My friend brought up Enron and AIG and how they screwed countless people out of billions of dollars in savings and investments. He went on about the greedy Wall Street types that fire low level employees just to inflate their stock price. He was enraged about CEOs that took on too much risk and drove businesses into the ground and yet received ‘golden parachute’ exit bonuses. But embedded within all of this anger was a basic premise of “being fair” – that overly wealthy executives are unfairly compensated, seemingly at the cost of lower paid employees or the gouging of customers.
As your grandparents might have told you, Life is not fair. Nature is not fair. And if by fair, we mean equal in every way, then I don’t WANT to be fair. I really hope the NFL doesn’t start putting guys with my ability on the field to be fair because it would be really boring to watch. I hope I’m not the standard used to determine who’s going to be the head surgeon in the ER because I get light headed at the sight of blood and innards (I barely made it through my wife’s c-sections and that was only because I was behind the veil.) I don’t want to dine in restaurants where the chefs have my taste buds and culinary skills out of fairness because everything would be either really bland or way overly seasoned.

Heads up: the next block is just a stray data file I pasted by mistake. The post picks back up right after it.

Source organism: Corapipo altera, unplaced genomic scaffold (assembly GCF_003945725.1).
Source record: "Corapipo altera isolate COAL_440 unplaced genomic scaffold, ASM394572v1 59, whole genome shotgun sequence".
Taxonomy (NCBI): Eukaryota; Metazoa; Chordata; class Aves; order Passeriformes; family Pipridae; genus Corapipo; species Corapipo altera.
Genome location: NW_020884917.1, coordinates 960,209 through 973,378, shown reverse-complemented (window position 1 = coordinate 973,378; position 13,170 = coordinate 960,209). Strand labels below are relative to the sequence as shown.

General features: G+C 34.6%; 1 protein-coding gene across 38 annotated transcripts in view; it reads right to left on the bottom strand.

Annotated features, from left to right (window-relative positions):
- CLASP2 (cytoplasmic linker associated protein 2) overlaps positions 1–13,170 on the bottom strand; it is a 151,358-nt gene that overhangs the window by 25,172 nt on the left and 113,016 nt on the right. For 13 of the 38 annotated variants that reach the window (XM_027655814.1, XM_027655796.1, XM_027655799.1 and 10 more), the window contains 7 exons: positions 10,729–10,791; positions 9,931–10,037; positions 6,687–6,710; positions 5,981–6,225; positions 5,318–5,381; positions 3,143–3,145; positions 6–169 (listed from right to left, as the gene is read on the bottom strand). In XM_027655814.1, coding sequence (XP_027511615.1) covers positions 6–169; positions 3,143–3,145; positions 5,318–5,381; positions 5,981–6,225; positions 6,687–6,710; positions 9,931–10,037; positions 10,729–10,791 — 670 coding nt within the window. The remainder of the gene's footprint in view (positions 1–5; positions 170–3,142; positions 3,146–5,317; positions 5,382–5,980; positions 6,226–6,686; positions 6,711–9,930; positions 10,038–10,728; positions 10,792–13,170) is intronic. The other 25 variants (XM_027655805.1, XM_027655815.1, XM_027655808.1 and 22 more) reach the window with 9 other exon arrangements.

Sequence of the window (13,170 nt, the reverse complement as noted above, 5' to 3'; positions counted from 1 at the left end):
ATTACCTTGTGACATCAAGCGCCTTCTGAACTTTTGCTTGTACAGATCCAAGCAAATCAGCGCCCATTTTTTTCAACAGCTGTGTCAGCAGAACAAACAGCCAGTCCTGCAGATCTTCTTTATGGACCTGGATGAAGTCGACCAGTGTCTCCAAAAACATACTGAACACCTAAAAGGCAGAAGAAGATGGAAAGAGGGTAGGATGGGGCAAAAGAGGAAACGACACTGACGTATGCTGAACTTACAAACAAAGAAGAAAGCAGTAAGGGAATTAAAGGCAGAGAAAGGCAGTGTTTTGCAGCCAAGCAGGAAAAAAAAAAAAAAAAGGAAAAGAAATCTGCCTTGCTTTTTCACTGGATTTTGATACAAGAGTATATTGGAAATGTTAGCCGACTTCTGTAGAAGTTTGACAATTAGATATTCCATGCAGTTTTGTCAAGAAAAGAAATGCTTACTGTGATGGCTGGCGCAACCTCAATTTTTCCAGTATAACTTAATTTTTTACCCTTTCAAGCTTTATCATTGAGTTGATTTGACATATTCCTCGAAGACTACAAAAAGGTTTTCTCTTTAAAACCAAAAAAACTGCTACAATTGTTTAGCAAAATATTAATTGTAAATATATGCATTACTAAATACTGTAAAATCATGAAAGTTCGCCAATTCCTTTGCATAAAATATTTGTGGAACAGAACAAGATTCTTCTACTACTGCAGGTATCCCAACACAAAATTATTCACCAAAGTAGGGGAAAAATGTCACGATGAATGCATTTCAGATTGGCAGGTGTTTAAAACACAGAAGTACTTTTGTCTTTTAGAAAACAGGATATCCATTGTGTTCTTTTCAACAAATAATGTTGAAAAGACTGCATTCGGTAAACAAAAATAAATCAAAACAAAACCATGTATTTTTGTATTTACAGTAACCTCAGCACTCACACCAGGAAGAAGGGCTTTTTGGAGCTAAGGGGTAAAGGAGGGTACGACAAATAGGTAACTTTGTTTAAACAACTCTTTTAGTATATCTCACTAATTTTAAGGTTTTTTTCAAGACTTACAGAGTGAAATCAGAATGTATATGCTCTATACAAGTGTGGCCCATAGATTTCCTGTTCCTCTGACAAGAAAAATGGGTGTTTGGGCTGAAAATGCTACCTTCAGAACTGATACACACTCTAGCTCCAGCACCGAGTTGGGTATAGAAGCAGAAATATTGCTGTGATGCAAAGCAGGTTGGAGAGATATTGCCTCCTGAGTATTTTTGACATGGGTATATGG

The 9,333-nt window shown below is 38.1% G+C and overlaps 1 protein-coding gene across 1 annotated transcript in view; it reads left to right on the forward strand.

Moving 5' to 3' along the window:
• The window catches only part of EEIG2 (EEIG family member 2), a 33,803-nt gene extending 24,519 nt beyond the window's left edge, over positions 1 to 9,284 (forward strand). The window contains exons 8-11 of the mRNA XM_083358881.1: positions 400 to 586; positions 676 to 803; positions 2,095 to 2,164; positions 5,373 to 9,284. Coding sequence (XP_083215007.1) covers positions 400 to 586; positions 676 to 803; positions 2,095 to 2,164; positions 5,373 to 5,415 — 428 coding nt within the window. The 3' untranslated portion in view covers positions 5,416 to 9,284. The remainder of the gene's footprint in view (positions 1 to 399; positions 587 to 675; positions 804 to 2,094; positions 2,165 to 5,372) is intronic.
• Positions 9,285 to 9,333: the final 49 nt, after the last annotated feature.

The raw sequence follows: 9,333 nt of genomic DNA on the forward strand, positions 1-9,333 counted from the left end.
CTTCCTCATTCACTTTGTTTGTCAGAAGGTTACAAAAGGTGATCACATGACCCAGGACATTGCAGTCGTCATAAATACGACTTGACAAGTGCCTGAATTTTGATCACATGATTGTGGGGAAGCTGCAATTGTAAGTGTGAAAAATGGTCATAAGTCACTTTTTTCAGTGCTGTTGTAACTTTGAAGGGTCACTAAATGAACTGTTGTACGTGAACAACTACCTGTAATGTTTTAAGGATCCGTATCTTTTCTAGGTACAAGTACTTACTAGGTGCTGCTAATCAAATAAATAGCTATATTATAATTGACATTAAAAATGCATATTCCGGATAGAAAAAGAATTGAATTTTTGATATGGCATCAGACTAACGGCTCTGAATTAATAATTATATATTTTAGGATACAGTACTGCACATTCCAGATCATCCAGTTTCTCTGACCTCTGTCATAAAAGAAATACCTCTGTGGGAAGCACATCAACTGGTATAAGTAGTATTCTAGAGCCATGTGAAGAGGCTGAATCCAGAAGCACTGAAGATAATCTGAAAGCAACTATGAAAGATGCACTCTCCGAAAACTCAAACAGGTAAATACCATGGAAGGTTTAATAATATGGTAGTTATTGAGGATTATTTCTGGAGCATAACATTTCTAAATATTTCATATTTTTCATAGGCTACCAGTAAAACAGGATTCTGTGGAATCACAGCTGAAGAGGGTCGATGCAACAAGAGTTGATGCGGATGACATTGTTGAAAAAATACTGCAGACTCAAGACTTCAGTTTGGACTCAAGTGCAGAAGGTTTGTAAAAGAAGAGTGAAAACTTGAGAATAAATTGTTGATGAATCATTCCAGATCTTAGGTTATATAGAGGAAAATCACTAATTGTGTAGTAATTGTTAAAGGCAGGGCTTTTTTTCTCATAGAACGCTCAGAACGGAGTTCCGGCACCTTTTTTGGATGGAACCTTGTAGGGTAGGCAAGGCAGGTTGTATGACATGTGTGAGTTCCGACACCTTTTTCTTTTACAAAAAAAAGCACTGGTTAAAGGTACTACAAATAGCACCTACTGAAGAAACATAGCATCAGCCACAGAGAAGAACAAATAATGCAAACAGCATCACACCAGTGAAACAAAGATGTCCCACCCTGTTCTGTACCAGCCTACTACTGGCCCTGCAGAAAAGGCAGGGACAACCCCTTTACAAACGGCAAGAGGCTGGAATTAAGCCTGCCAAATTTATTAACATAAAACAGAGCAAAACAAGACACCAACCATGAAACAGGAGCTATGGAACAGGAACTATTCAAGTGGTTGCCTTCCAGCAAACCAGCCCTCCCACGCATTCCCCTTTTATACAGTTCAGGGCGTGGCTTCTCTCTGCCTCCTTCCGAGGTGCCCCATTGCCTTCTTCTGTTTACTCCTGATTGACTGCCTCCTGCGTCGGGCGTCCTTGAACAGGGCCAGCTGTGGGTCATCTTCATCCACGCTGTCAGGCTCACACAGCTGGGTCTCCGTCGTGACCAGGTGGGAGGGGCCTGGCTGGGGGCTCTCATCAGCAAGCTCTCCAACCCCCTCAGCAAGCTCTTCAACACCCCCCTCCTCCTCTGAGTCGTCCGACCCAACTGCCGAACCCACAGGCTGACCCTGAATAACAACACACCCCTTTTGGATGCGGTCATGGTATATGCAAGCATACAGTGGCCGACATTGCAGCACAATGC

The problem is that the media and intellectual dullards have effectively brainwashed mainstream America, especially the young, into believing that stereotypes and blanket statements of hatred are okay as long as it’s directed at rich, white, men. Throw in there southerners or country folk for good measure. But they cry racism, sexism, prejudice, economic elitism, and more if you speak badly against their protected groups.
What I successfully led my friend to understand was that all the hatred and anger he had bottled up was really against evil people, rich and poor alike – that making blanket statements like “ENRON SUCKS” and throwing all of their honest, hard-working former employees under the bus was the equivalent of hating all blacks or women or cat lovers.